Many years ago, when I was a wee film baby, I read the book Robert Rodriguez wrote about making his first feature, EL MARIACHI. It was all about throwing caution to the wind, going for broke, and just making a movie with no money and a lot of moxie. He made this film with essentially no crew, which is why his book is called REBEL WITHOUT A CREW. I was inspired! Not to make a film without a crew, because that is exhausting and ill-advised, but to learn more about filmmaking and the work it requires.
Now, of course, I am film crew, and I’m a little horrified by the idea of making an entire action film with like, 3 crew members. I regularly see young filmmakers who seem to think it some kind of badge of honor to work with a tiny crew, like that makes them better. A filmmaker I knew even tried to tell me that script supervisors are an old-fashioned job that is no longer necessary in a world where you can shoot a movie on an iPhone. I can’t wait to find out how many continuity errors his most recent film has.
Anyway, Rodriguez didn’t shoot EL MARIACHI with no crew because he wanted to. He did it because he had no money and still wanted to make a movie. He originally made this with very low expectations of maybe getting into the Mexican home movie market in 1992, and Columbia got a hold of it, loved it, then sold the hell out of it, which launched Rodriguez’ career. As soon as he got money, though, he made DESPERADO, which is the exact same plot as EL MARIACHI, but made with a much higher production value.
So, with that in mind, I watched EL MARIACHI. It’s a great lesson in filmmaking for anyone with no budget.
Let’s talk about inserts. If you can’t afford to keep shooting over and over until you get the perfect scene, shoot inserts. If you shoot inserts, you don’t have to shoot as much overage. You can shoot the wider scenes in long take, then use the quickly shot inserts to have something to cut to, and it makes you film look artsy. Inserts make it look like your cuts were intentional, and not just to hide mistakes. The inserts in EL MARIACHI may not be covering mistakes, but they sure as hell do help out during post in case you need them. And they’re consistent throughout the film, so they look very intentional. Any time you can use a stylistic choice to make your budgetary restrictions look intentionally, that’s always a good thing.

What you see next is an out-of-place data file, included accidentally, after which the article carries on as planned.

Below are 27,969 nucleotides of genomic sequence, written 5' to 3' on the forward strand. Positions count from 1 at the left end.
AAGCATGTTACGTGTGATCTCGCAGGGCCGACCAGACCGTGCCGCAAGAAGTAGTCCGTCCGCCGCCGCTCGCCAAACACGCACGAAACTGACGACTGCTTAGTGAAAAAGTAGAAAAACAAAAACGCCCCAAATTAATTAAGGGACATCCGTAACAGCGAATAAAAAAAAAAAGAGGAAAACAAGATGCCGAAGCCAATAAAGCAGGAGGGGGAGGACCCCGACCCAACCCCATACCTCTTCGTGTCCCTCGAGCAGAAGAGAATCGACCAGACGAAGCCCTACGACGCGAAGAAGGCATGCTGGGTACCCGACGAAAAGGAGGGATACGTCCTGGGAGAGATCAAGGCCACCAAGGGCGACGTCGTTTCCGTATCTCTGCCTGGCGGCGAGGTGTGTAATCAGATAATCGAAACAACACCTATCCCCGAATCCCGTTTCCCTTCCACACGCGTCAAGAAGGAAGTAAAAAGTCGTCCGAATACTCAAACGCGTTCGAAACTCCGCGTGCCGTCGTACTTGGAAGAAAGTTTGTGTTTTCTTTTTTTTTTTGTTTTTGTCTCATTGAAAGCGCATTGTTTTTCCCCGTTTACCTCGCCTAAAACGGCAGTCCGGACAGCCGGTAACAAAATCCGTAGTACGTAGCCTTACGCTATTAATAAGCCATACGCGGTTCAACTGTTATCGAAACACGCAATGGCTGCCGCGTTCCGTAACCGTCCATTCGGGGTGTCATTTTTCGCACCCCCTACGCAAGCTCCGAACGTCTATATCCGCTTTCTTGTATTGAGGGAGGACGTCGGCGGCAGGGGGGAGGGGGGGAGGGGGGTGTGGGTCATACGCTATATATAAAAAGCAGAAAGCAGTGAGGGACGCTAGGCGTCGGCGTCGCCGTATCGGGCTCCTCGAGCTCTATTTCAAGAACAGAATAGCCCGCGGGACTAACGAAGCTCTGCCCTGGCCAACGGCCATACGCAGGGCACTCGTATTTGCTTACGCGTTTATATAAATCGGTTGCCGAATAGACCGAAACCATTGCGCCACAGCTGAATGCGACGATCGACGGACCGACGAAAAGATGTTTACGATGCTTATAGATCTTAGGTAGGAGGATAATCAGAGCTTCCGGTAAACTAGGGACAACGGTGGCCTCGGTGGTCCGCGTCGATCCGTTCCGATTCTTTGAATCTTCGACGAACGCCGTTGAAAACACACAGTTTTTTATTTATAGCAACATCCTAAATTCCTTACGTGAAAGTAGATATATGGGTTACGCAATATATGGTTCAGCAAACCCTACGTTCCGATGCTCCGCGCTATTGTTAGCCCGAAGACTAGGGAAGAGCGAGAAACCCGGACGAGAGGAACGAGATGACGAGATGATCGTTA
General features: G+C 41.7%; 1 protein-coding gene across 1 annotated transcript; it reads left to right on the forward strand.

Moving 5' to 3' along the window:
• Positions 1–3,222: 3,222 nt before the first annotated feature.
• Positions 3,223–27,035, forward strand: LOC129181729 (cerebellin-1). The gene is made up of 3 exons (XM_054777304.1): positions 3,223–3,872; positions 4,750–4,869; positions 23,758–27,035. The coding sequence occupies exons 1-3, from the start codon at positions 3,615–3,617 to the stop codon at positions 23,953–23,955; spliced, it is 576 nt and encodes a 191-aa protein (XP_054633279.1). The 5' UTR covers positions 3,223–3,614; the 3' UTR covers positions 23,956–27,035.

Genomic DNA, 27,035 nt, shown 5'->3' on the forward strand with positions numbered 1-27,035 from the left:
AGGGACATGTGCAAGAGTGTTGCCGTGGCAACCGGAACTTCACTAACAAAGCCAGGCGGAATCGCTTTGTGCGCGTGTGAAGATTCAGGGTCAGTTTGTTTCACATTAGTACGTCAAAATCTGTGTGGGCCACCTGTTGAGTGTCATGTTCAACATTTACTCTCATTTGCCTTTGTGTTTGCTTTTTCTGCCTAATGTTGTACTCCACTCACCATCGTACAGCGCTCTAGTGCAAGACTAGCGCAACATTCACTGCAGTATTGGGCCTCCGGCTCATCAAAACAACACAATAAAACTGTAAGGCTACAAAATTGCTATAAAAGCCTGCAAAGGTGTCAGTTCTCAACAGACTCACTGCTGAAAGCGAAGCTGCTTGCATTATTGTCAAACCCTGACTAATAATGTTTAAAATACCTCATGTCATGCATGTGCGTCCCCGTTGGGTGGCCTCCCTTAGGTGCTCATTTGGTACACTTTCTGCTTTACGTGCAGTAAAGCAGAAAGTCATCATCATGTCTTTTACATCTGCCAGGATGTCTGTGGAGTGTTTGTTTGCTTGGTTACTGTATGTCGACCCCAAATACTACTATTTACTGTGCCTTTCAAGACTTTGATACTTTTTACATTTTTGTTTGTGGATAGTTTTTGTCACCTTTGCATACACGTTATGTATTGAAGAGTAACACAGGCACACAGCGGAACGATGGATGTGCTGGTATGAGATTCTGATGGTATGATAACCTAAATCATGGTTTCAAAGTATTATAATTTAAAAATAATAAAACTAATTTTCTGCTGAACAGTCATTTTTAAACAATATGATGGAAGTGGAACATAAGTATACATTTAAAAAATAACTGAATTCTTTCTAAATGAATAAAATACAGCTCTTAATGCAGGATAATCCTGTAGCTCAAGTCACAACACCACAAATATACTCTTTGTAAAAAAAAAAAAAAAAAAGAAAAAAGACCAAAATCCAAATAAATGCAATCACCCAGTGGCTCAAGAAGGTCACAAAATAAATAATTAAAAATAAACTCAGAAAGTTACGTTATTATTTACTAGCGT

Rodriguez also uses some clever camera moves in this film. The moves are always handheld because there’s no way he had the money or time or manpower for a proper dolly track, but he will go from a shot on a ceiling fan and tilt down quickly into a medium on the opening scene of a threesome on a bed. The most notable of these is when our titular character, the Mariachi who is just in town to sing while a whole war is going on around him, goes into a bar and asks for work. The bartender points to his one-man band, a guy with a keyboard that can replicate a whole band. The camera work is reminiscent of 1983’s EVIL DEAD – a whip pan push in on some lazy dude in the corner of a booth as a contrast to our earnest hero. Rodriguez clearly understands how to use a camera.